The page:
Shanghai’s government got the message from someone upstairs regarding the city’s 14 percent increase on housing prices during October, and the result is raft of new restrictions on housing purchases in the city.
Following several straight months of record increases in housing prices and sales volumes, the city government announced on Friday that purchases of second homes would require a 70 percent down payment instead of the 60 percent minimum previously in place.
In addition to the hike in down payment level, non-resident families must prove that they have paid social security fees or income tax for at least two years to qualify for purchasing a first home in the city. The earlier requirement was only one year.
Another measure introduced was a project 30 percent increase in development land to be made available in the city, in an effort to quench demand and pressure on prices. There was no indication of when the policies would go into effect.
Sudden About Face on Real Estate Policies
The announcement from Shanghai’s housing bureau came just one week after the Shanghai headquarters of the central bank said Shanghai had “no immediate plan to change the existing 60 percent rule.”
That declaration came within days of a major market survey showing that sales of new housing space in October increased 60 percent over the total from a year earlier, with prices jumping more than 14 percent over the same period.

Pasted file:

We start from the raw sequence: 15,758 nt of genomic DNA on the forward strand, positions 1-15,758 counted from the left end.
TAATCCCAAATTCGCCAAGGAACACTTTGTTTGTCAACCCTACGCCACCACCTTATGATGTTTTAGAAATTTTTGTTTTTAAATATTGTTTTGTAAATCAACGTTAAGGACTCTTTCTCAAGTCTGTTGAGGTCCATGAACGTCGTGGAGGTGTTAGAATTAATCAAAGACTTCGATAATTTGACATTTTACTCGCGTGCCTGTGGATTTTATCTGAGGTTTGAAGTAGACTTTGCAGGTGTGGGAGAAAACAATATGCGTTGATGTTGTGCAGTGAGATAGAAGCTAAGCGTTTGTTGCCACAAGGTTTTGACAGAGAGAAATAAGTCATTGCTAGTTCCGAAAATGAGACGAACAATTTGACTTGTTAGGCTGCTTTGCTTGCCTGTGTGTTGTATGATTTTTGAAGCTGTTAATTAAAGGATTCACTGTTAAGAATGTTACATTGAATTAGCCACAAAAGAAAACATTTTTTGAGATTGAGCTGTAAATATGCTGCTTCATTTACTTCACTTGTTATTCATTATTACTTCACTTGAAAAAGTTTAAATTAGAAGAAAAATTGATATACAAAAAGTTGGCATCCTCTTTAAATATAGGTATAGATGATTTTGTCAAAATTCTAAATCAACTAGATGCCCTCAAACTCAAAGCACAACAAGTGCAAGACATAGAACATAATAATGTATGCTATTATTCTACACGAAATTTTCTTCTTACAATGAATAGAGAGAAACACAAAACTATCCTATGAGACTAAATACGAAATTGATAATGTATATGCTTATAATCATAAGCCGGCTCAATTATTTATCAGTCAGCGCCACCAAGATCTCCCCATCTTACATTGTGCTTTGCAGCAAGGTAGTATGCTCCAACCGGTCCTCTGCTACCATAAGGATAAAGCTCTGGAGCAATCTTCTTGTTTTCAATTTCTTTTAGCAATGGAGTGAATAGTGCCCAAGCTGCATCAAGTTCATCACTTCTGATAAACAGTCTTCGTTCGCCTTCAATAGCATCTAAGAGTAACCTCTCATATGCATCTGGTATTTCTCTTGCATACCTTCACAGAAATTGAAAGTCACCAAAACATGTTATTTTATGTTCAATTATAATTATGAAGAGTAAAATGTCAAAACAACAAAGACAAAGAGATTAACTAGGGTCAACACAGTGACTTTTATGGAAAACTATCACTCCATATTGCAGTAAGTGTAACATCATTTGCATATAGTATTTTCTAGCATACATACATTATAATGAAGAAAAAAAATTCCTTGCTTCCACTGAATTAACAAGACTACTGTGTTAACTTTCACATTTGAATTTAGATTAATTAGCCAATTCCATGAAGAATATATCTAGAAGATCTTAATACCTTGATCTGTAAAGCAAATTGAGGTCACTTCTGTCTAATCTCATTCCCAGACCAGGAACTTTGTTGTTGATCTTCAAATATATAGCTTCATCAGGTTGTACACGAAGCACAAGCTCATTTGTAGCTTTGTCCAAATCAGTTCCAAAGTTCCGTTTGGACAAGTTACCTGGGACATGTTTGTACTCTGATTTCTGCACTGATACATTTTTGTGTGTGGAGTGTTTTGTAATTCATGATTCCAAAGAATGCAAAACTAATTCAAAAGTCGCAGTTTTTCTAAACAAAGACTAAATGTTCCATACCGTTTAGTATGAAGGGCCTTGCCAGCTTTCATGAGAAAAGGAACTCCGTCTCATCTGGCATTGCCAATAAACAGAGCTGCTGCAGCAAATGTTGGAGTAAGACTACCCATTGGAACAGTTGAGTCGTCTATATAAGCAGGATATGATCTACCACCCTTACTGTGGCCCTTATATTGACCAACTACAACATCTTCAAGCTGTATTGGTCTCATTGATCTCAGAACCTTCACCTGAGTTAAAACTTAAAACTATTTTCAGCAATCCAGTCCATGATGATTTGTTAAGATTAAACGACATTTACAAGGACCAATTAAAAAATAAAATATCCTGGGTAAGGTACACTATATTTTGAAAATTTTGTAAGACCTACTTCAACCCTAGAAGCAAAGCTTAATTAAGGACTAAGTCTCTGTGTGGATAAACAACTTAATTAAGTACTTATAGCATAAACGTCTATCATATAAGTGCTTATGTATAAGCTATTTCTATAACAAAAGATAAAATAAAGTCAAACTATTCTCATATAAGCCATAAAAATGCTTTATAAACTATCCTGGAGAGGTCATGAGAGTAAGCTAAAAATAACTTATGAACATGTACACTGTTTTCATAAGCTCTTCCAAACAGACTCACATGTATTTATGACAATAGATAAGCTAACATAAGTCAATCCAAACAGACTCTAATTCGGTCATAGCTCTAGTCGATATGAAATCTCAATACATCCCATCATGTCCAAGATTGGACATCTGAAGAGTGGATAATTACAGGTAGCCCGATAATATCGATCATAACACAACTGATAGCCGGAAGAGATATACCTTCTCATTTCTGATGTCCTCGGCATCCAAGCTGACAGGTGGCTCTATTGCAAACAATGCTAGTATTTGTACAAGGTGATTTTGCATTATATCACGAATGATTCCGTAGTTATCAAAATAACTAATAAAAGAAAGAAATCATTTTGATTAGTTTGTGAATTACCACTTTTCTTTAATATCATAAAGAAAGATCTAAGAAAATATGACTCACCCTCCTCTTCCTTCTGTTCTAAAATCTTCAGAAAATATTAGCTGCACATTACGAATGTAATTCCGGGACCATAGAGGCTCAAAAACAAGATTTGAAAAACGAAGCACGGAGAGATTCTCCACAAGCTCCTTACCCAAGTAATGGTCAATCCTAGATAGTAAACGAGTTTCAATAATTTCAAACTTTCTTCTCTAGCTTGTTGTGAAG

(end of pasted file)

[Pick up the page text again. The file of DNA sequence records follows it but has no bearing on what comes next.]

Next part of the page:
However the timing of the change may have been dictated by the start of the Third Plenary Session of the 18th Central Committee of the Communist Party of China – important meetings for setting government policy which kicked off on Saturday.
The rapid increase of housing costs has raised fears of a real estate bubble and many in the government see the lack of affordable housing to be a potential source of social unrest.
Cooling Down the Big Cities
The new measures in Shanghai came a week after a set of similar policies were announced in Shenzhen. The two cities are among the four major China cities, the other two being Guangzhou and Beijing, which have led the way for housing price increases during 2013.
Including these big four centres, the average price for new homes in the country’s top 10 cities, rose 1.95 percent from September to October and 15.69 percent year on year, according to the China Index Academy, the research arm of SouFun Holdings Ltd.
Measures similar to those launched in Shanghai and Shenzhen are expected for Beijing and Guangzhou soon.
Policies May Reduce Growth But Not Prices
While Shanghai’s new policies may have the ability to lower the rate of increase in real estate prices, they are not expected to bring prices down.
During 2010 and 2011, the central government introduced a series of measures designed to cool raging prices, with hikes in down payment rates having minimal impact. Many home buyers in China are able to purchase properties in cash, particularly if they already own more than one dwelling, and for these investors the difference between 60 percent down and 70 percent down will have minimal impact.
What has been effective in the past has been regulations which restrict the number of eligible buyers. The first restriction to seriously slow down the rate of real estate price growth in China, was the “Only One More House” rule enacted in early 2011, which limited households to only one more additional housing purchase beyond their existing holdings.
In light of this recent history, the new Shanghai restriction requiring an additional year of verifiable residency in the city may have some impact on housing demand.
However, the most significant effect of these latest regulations may be raising the spectre of future regulations and the element of fear that may bring for the city’s aggressive real estate investors.